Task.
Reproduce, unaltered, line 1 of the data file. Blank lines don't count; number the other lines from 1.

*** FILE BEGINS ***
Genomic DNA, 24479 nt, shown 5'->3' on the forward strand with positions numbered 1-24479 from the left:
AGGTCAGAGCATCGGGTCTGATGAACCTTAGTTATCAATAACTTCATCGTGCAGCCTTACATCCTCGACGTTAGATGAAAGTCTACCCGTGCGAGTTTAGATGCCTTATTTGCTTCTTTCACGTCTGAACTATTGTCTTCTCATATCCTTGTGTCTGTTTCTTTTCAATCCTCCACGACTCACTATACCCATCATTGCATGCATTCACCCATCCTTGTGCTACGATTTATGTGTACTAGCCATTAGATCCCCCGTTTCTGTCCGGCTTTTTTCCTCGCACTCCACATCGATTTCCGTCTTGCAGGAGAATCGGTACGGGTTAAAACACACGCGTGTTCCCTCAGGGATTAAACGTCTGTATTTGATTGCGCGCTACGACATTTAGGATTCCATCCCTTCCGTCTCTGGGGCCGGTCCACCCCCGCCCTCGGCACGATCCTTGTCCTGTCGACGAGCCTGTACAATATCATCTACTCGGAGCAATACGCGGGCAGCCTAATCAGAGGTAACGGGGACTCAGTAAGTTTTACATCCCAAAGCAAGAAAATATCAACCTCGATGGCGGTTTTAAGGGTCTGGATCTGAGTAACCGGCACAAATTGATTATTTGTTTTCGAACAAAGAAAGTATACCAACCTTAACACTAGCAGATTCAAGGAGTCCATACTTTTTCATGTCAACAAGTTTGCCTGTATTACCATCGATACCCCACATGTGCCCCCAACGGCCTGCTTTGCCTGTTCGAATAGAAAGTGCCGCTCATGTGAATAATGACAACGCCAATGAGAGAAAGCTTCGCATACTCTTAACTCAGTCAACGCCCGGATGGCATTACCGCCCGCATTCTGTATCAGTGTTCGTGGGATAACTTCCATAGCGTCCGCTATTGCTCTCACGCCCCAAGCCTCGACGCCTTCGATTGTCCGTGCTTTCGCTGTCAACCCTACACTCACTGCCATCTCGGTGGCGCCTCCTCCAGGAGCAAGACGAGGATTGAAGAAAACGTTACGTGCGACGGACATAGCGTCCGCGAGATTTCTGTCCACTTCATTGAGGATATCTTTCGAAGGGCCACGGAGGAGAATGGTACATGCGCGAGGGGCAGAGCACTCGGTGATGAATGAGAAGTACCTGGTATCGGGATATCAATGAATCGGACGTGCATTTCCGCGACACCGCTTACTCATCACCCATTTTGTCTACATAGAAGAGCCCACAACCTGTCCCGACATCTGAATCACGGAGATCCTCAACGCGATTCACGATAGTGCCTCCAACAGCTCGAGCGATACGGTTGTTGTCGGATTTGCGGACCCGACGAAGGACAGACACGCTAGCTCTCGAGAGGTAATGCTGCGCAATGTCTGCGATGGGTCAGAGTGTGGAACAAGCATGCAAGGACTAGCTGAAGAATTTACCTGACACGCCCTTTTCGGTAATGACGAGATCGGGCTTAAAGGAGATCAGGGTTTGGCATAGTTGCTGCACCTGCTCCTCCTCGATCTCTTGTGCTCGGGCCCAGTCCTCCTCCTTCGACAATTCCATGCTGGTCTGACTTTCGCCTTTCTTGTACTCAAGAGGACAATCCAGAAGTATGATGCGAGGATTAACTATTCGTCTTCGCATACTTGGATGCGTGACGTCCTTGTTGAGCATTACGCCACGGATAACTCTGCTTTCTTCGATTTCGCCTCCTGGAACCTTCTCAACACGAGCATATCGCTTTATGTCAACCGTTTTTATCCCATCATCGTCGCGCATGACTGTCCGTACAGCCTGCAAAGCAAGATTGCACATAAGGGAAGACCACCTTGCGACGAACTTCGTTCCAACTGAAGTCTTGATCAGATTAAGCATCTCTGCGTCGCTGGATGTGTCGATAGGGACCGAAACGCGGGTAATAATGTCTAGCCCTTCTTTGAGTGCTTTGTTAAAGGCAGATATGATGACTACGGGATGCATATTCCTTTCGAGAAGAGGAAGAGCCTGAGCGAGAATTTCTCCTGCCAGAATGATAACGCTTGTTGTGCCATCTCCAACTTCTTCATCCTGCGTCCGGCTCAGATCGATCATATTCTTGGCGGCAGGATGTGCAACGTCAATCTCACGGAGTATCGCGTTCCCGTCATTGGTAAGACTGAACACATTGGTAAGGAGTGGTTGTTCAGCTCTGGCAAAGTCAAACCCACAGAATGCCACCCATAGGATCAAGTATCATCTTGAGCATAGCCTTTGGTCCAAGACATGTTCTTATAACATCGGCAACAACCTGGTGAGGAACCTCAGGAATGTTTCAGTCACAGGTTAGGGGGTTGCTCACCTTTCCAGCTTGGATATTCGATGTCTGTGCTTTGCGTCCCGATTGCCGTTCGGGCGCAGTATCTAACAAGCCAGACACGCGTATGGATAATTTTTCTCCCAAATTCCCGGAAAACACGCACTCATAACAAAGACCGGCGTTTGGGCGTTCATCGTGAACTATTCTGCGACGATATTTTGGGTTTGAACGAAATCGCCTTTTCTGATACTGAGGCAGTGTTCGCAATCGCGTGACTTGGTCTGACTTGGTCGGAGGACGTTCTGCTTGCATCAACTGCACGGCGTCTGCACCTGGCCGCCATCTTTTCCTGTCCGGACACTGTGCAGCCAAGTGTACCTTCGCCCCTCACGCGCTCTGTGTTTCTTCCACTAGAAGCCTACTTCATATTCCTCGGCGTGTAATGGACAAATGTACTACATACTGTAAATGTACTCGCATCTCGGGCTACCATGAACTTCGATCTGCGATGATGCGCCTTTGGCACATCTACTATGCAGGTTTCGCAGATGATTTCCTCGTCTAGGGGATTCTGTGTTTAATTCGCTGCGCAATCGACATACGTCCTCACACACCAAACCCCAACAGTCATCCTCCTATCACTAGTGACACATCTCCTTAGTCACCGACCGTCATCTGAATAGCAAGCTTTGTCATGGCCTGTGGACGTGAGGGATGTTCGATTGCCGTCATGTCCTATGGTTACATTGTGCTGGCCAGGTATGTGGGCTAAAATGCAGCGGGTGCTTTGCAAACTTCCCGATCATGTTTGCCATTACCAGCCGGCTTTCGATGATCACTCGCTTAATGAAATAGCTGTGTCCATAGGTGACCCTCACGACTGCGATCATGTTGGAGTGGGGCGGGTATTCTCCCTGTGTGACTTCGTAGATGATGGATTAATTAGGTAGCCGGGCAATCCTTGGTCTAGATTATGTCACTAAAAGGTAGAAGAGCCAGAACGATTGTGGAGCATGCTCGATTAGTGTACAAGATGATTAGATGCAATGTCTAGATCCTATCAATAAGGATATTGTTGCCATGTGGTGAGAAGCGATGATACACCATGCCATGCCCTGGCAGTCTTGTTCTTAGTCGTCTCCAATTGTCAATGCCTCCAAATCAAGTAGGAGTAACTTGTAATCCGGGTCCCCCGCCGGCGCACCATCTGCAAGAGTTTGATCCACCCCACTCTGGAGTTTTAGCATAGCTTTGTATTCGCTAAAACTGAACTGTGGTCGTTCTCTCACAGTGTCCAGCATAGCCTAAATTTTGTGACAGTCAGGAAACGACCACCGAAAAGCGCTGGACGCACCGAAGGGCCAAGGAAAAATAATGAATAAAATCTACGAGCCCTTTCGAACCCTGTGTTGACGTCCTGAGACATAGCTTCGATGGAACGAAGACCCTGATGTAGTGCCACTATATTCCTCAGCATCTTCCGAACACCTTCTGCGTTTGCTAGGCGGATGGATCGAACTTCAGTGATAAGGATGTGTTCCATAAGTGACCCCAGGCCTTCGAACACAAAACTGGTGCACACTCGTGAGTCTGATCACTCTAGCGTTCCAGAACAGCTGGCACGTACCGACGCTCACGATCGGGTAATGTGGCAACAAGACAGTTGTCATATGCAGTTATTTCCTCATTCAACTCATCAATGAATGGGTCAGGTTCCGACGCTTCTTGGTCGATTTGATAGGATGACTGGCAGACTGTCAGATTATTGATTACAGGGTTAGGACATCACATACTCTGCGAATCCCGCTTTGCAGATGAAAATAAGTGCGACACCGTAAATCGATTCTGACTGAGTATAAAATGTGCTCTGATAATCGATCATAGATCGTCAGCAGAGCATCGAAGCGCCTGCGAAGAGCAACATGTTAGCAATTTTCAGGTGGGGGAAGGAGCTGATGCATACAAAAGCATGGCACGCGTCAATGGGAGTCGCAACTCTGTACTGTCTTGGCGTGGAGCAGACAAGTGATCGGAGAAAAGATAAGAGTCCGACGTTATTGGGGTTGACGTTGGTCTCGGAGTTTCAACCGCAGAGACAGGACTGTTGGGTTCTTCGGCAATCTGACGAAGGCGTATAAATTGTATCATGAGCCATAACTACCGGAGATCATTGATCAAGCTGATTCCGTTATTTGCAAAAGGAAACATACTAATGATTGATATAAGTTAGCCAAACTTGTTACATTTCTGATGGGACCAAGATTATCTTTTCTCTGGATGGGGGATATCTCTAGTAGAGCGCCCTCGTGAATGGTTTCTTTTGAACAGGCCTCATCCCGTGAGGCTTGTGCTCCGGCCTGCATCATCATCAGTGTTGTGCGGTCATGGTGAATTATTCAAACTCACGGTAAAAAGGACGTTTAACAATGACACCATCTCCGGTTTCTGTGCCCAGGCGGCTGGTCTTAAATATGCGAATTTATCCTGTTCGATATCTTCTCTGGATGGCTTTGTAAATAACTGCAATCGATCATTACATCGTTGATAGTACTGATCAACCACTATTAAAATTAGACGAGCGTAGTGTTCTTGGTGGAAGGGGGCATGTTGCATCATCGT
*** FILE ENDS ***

Genomic DNA, 24479 nt, shown 5'->3' on the forward strand with positions numbered 1-24479 from the left: